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Phillies outfielder Tyler Goeddel was included in Wednesday’s starting lineup against the Nationals. It’s notable because it’s only his eighth start in August. The Phillies selected Goeddel from the Rays in the Rule 5 draft during the winter, which means the club has had to keep him on its 25-man roster all season. If the club didn’t, it would have had to offer Goddel back to the Rays.

Goeddel is by no means a top prospect, but the Phillies deemed him worthy enough of taking a year-long 25-man roster spot, which are quite valuable. And the rebuilding Phillies aren’t exactly fighting for a playoff spot, so why not play him?

As Matt Gelb of the Philadelphia Inquirer reports, manager Pete Mackanin asked, “What’s the point?” in regards to starting Goeddel. Mackanin said, “I’ve seen enough of Goeddel to know. We’ve kept him this long and we’re going to keep him and we’ll see where we go next year with him. I don’t see a need to play him, especially after he hasn’t played so much.”

That seems like circular logic. You don’t see a need to play him because he hasn’t played much. Well, maybe if you played him more often, you’d see a reason?

In fairness, Goeddel hasn’t exactly torn the cover off the ball, putting up a .191/.250/.296 triple-slash line in 217 plate appearances. But the Phillies have chosen to play utilityman Cody Asche and journeyman Jimmy Paredes (“an extra player,” according to Mackanin), who both don’t figure to be in the Phillies’ future plans. Goeddel is only 23 years old. In May, when he was starting regularly, he posted a .794 OPS.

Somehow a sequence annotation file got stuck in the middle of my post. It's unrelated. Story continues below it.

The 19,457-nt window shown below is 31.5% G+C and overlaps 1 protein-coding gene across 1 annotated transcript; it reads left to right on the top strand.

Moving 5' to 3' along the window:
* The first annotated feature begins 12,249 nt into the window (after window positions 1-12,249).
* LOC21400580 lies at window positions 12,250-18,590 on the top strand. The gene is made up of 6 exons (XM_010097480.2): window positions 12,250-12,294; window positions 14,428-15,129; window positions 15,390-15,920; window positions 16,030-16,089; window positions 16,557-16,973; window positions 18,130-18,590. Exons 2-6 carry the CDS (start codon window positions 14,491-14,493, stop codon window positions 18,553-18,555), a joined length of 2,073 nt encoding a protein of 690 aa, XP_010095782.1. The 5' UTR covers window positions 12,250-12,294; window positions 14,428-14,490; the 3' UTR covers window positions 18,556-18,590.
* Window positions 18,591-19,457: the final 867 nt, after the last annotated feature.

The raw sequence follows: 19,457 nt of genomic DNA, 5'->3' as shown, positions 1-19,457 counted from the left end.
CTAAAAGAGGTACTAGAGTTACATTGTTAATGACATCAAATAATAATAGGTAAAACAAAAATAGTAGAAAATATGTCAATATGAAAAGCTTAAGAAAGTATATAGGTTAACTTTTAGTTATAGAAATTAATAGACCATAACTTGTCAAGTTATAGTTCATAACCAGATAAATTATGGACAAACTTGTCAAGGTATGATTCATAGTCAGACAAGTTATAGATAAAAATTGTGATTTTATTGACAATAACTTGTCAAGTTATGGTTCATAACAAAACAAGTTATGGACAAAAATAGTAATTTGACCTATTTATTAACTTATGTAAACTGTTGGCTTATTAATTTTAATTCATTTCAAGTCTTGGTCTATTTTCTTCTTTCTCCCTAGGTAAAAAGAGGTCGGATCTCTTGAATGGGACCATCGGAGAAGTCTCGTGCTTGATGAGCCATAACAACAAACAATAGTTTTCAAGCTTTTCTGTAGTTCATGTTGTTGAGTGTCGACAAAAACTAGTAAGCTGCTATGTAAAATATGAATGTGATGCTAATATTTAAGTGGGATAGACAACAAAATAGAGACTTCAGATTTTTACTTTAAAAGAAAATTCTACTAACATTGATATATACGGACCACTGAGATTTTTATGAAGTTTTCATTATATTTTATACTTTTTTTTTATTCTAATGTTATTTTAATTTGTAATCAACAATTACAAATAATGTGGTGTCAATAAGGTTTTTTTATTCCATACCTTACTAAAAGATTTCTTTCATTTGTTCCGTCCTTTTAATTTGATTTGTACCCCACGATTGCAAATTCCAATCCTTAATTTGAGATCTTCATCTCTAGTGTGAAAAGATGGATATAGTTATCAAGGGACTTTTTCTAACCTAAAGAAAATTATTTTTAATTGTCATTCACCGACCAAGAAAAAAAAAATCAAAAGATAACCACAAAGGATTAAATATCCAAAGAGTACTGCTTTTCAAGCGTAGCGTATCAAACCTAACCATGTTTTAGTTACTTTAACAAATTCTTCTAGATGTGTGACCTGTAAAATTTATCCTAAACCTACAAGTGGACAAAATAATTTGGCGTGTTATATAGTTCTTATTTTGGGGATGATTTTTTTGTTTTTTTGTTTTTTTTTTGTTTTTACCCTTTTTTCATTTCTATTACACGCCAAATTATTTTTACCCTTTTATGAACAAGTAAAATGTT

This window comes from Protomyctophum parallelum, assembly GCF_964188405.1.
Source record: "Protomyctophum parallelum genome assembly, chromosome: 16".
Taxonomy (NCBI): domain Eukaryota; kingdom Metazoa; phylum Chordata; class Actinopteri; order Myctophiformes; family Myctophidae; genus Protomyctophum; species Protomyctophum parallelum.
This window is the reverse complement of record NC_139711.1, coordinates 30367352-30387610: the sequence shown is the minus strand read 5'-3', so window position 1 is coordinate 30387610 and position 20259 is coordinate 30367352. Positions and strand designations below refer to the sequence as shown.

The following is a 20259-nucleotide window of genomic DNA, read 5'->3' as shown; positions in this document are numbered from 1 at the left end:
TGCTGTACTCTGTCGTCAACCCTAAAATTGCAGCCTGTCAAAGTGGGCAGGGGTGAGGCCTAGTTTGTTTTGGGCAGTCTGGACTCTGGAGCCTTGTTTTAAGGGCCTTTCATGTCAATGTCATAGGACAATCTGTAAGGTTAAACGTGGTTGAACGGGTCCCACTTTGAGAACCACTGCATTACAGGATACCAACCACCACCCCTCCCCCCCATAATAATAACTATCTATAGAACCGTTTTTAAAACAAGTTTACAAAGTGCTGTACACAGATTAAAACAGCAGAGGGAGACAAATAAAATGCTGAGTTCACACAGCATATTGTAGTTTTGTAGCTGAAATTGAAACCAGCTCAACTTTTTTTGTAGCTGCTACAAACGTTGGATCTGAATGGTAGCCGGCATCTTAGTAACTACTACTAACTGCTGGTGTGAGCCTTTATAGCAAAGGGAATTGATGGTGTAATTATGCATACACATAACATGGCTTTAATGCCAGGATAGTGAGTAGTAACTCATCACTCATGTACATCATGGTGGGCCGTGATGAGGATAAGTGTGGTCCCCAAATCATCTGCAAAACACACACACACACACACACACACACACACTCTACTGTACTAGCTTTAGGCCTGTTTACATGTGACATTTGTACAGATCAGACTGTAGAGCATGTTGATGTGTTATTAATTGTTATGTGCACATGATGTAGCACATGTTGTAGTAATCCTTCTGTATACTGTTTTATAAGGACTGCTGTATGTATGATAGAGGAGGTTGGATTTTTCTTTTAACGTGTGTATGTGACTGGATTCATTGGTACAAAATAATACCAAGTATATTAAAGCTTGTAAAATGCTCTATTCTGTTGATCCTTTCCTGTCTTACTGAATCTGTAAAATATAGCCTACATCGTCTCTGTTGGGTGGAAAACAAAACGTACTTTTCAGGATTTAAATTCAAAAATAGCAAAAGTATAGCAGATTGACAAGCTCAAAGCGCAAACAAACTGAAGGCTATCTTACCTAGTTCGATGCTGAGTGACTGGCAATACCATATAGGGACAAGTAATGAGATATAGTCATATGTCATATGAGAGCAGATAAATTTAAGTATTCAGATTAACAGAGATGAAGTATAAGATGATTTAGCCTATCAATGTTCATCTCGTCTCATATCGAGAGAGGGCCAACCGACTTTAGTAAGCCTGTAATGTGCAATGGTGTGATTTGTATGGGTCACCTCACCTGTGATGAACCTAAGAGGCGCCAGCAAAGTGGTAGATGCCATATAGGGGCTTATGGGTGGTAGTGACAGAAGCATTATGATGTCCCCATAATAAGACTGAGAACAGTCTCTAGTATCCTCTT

This isn’t a roster blunder on the Ruben Amaro, Jr. scale, but it’s a very odd way to handle a Rule-5 player for a rebuilding team.

Shelby Miller’s first start back in the majors wasn’t a disaster

SAN FRANCISCO, CA - AUGUST 31:  Shelby Miller #26 of the Arizona Diamondbacks pitches against the San Francisco Giants in the bottom of the second inning at AT&T Park on August 31, 2016 in San Francisco, California.  (Photo by Thearon W. Henderson/Getty Images)
Thearon W. Henderson/Getty Images
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Diamondbacks pitcher Shelby Miller returned to the majors on Wednesday after a stint of about a month and a half in the minor leagues. The right-hander had compiled an ugly 2-9 record and a 7.14 ERA over 14 big league starts along with a finger injury and the minor league demotion.

On Wednesday afternoon against the Giants at AT&T Park, Miller still got the loss, but he gave up only two runs on six hits and a walk with three strikeouts in three innings. It’s the fifth time in 15 starts he gave up two or fewer runs. Opposing starter Matt Moore, who nearly authored a no-hitter his last time out, was just a little bit better, limiting the D-Backs’ offense to a lone run in 5 1/3 innings. The Giants ultimately won 4-2.

You may recall Miller was part of the trade that forced the Diamondbacks to send Ender Inciarte, Aaron Blair, and 2015 No. 1 overall pick Dansby Swanson to the Braves. It’s a trade that chief baseball officer Tony La Russa defended as recently as last week.